Jesslyn Shields is a freelance science writer working out of Athens, Georgia. She writes about brand new research for HowStuffWorks. Since 2010, Jesslyn's written science news and content for educational videos, because she loves to always have something new to yammer on about at parties. You can find her online at www.jesslynshields.com
A bird thought to be extinct for 170 years is rediscovered in Borneo.
The world's most beloved chalk was pulled back from the brink of extinction, to the relief of the world's mathematicians and chalk enthusiasts.
In the search for Cleopatra's tomb, a team of archaeologists was surprised by two mummies with gold foil-covered tongues. What was the reason for this strange burial custom?
Is there anything glycerine can't do?
One of the weirdest organisms on Earth has a predictably quirky method of deciding where to go and what to do.
Pancake ice is fun and rare in some places, but it might be speeding up the warming of the ocean in the Arctic.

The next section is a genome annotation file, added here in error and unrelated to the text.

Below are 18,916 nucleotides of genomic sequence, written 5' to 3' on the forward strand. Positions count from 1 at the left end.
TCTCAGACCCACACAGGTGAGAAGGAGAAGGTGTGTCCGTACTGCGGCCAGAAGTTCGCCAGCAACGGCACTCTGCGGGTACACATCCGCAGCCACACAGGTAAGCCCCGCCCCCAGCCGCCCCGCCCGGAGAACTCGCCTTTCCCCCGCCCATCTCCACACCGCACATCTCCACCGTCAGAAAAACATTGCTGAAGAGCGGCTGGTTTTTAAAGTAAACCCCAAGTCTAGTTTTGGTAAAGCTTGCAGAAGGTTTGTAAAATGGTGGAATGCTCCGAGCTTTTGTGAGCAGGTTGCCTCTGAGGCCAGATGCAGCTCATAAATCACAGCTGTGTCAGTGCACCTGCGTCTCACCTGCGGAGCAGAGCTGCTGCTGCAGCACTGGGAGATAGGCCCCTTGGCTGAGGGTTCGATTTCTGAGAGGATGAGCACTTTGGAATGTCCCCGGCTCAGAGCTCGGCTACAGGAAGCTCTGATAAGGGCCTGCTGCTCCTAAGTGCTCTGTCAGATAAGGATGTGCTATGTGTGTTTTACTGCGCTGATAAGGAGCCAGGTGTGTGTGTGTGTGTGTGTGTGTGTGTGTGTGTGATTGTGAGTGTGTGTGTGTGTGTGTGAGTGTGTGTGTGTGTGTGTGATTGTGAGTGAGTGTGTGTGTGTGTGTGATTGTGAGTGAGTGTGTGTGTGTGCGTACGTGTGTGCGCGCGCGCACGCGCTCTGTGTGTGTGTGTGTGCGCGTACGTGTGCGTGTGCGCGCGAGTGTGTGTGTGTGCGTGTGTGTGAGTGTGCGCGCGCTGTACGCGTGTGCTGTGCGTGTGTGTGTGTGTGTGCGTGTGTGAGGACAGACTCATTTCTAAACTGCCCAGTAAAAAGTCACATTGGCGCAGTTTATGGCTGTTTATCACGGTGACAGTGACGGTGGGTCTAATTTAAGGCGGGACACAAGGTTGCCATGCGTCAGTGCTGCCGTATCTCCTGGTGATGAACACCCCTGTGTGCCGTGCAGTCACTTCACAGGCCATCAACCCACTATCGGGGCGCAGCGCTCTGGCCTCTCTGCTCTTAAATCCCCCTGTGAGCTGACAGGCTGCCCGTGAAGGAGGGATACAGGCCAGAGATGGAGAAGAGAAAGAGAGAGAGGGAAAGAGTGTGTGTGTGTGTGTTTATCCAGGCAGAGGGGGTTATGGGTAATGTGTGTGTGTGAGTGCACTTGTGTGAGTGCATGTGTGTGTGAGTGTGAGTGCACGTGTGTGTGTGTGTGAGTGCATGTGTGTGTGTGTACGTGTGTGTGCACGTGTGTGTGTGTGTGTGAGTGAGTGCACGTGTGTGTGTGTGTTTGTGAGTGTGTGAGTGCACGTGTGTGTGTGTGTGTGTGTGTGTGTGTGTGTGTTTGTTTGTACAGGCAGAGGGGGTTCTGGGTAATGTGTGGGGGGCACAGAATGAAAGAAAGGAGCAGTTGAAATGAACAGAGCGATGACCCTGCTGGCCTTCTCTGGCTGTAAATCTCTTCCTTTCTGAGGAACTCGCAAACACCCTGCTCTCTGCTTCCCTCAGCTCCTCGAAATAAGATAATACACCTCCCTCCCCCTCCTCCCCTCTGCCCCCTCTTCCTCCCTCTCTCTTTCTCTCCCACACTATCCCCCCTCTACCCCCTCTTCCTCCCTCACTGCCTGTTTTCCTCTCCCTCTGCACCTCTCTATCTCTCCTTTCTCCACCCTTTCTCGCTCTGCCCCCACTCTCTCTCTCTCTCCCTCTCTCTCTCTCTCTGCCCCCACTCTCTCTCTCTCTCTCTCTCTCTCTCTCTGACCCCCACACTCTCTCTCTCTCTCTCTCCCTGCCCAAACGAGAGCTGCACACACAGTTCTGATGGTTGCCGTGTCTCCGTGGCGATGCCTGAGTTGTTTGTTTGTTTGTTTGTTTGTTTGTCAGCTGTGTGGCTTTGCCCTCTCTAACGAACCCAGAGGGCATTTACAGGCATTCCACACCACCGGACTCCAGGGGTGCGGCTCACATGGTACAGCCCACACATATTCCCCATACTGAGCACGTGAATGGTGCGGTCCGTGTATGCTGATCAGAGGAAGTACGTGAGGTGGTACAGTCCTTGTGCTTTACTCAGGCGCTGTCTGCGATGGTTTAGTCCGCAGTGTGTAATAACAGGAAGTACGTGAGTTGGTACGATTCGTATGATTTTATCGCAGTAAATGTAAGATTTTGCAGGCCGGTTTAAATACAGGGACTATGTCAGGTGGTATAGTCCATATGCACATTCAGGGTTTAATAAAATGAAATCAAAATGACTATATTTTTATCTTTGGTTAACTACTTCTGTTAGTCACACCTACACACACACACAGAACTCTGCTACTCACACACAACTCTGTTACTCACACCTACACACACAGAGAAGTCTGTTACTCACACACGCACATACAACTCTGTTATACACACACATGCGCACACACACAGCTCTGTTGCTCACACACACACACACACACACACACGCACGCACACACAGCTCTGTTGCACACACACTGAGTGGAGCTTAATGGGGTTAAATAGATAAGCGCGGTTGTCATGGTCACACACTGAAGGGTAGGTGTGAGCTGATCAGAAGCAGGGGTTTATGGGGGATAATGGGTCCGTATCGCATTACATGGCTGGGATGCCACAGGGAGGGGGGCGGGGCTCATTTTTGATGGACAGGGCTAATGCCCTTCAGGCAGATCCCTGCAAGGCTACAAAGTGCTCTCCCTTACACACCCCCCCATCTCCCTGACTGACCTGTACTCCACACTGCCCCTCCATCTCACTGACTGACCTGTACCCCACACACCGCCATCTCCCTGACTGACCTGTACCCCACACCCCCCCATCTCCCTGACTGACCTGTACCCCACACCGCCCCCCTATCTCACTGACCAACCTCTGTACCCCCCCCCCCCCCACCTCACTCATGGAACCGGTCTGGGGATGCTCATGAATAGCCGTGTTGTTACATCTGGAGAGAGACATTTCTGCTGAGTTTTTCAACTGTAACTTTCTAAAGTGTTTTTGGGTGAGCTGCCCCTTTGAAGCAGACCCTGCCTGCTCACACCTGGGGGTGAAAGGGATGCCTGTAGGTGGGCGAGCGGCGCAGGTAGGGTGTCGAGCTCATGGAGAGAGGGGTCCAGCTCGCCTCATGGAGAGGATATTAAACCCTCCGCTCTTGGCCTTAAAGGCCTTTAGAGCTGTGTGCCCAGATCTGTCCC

The tin or lead pins medieval pilgrims wore on their hats or cloaks, some playfully risqué, were meant to protect against plague.
This dragon is illuminated every night, spitting out both fire and water on weekends and holidays, as it sways its way over the Han River in Da Nang.
Savant syndrome is a rare condition in which someone with significant mental disabilities demonstrates certain unexplained extraordinary abilities, such as playing music or remembering prodigious amounts of information.
The cartoon Roadrunner beep-beeped his way through the desert, outfoxing Wile E. Coyote every time, but the real bird can run up to 27 mph and, in some Native American traditions, offers protection from evil spirits.
Archaeologists have long debated whether Neanderthals buried their dead. Newly interpreted evidence indicates they did.
Organisms not related to each other can develop similar physical attributes without even exchanging notes.
Niels Bohr proposed the model of the atom that we still learn in school today, even though it's technically incorrect.
You've probably heard of a tumor, but what about a neoplasm? How similar are they and are they always cancerous?
A zorse is one strange looking horse. That's because it's the product of a zebra stallion and a female horse.